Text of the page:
Severe flood warnings in place in response to January storm surge
Flood Damage Expected For East Coast
Gale-force winds and high tides are likely to create large and dangerous waves along parts of the east coast on Friday and Saturday 13th & 14th of January challenging flood defences and causing flood damage to properties, reports BBC News on 13 January 2017.
Due to a storm surge, the Environment Agency has issued severe flood warnings – the highest possible alerts, which could mean danger for life – for coastal areas of Norfolk and Suffolk.
Mr Sitton-Kent, national duty manager at the Environment Agency, has urged the public not to put themselves at risk by driving through flood water or taking pictures.
Not out of danger yet
Environment Agency chief executive Sir James Bevan told BBC Radio 4’s Today programme the first tide to hit the coast on Friday was “slightly under the height that we expected. The second, due this evening, may come out slightly higher than has been anticipated.”
“And so we will stay very active throughout the day on the ground, we will continue to warn and inform the communities that are at risk.”
The morning’s high tide passed Scarborough, Bridlington, Hull and Skegness without incident. The Environment Agency said it was an “improving picture” but urged caution.
Floods minister Therese Coffey said: “Our absolute priority is protecting lives, homes and businesses from the threat of coastal flooding currently facing the east coast.”
Areas at risk of flood damage
- Clacton-on-Sea: Ahead of the potential storm surge, police officers were going door-to-door in Jaywick, near Clacton-on-Sea, Essex, to inform residents of the need to leave their homes. About 2,500 could be affected here.
- Great Yarmouth: About 5,000 properties near Great Yarmouth are to be evacuated from 10:00 GMT by police and the Army.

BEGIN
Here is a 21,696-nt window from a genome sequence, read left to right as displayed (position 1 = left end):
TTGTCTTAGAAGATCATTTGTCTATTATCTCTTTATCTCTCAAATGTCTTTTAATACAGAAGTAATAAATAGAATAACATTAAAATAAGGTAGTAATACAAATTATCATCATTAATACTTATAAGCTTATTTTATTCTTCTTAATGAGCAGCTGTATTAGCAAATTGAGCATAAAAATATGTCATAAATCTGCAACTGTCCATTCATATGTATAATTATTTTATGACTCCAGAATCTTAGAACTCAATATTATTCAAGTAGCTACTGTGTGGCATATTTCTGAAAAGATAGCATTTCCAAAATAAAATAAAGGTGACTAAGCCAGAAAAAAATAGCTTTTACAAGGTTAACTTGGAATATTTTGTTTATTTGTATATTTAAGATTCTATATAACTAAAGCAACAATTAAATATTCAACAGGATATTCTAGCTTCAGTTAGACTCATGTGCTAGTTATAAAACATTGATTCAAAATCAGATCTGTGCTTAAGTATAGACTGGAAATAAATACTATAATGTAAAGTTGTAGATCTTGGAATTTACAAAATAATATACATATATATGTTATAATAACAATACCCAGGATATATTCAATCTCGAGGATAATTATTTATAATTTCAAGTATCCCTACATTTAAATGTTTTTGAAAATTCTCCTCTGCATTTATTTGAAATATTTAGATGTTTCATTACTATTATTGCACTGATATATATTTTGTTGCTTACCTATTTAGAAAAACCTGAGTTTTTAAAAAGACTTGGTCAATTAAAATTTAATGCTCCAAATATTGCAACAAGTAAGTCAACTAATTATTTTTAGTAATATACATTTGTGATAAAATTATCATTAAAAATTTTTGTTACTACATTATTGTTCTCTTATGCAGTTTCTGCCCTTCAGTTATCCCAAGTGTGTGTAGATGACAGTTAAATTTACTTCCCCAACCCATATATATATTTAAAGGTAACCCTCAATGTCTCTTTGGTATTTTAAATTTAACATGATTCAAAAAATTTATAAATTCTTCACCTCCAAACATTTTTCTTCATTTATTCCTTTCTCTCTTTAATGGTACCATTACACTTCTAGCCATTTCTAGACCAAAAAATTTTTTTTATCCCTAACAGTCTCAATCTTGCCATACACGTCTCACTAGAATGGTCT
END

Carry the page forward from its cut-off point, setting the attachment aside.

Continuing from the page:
- Lincolnshire: Further up the coast, the Ministry of Defence said about 100 soldiers from the Catterick army base had been deployed to Skegness, Lincolnshire, where about 3,000 residents have been urged to leave their homes or move upstairs.
Elsewhere in Lincolnshire, the Army remains on standby, while several schools are closed.
- Suffolk: In Suffolk, police said specific areas of the coast had been identified as being at high risk of flooding – taking in around 1,100 properties, which it said are likely to be evacuated.
What to do if you experience flood damage
As a result of the storm surge floods, authorities are fully expecting significant damage to properties and a need for flood restoration once the immediate dangers have passed.
This flood clean up is a process that can have serious consequences for the structure and integrity of your property, if the operation is not handled by specialist professionals.
So, in the event that you experience flood damage in the home, or at your business premises, your best course of action is to seek the advice of flood restoration experts, like UK nationwide experts Rainbow International.
They will be able to return the property to its pre-incident condition as quickly as possible, minimising secondary damage, efficiently and effectively, with the minimum of disruption.
Flood restoration experts, Rainbow International, have over 65 branches across the UK, and are on average 23 miles from any postcode or incident in the country. Contact them now to access their 24 hour helpline on 01623 422488 or visit the web site and use the branch-finder on each page to find your local branch – rainbowint.co.uk.